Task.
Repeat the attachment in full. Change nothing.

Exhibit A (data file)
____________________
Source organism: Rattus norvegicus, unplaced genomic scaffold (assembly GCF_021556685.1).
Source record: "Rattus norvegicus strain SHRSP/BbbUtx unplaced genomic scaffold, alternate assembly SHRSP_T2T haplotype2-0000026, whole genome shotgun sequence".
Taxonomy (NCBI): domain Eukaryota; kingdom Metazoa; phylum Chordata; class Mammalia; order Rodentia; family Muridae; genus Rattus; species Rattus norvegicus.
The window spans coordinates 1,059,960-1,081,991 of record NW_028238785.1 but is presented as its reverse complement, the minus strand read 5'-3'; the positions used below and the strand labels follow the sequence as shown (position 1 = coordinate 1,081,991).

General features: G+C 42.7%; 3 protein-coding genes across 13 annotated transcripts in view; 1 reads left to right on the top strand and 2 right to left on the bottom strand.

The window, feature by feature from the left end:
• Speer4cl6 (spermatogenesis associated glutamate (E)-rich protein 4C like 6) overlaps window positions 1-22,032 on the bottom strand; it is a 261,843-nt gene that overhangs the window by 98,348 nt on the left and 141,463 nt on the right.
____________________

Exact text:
Source organism: Rattus norvegicus, unplaced genomic scaffold (assembly GCF_021556685.1).
Source record: "Rattus norvegicus strain SHRSP/BbbUtx unplaced genomic scaffold, alternate assembly SHRSP_T2T haplotype2-0000026, whole genome shotgun sequence".
Taxonomy (NCBI): domain Eukaryota; kingdom Metazoa; phylum Chordata; class Mammalia; order Rodentia; family Muridae; genus Rattus; species Rattus norvegicus.
The window spans coordinates 1,059,960-1,081,991 of record NW_028238785.1 but is presented as its reverse complement, the minus strand read 5'-3'; the positions used below and the strand labels follow the sequence as shown (position 1 = coordinate 1,081,991).

General features: G+C 42.7%; 3 protein-coding genes across 13 annotated transcripts in view; 1 reads left to right on the top strand and 2 right to left on the bottom strand.

The window, feature by feature from the left end:
• Speer4cl6 (spermatogenesis associated glutamate (E)-rich protein 4C like 6) overlaps window positions 1-22,032 on the bottom strand; it is a 261,843-nt gene that overhangs the window by 98,348 nt on the left and 141,463 nt on the right.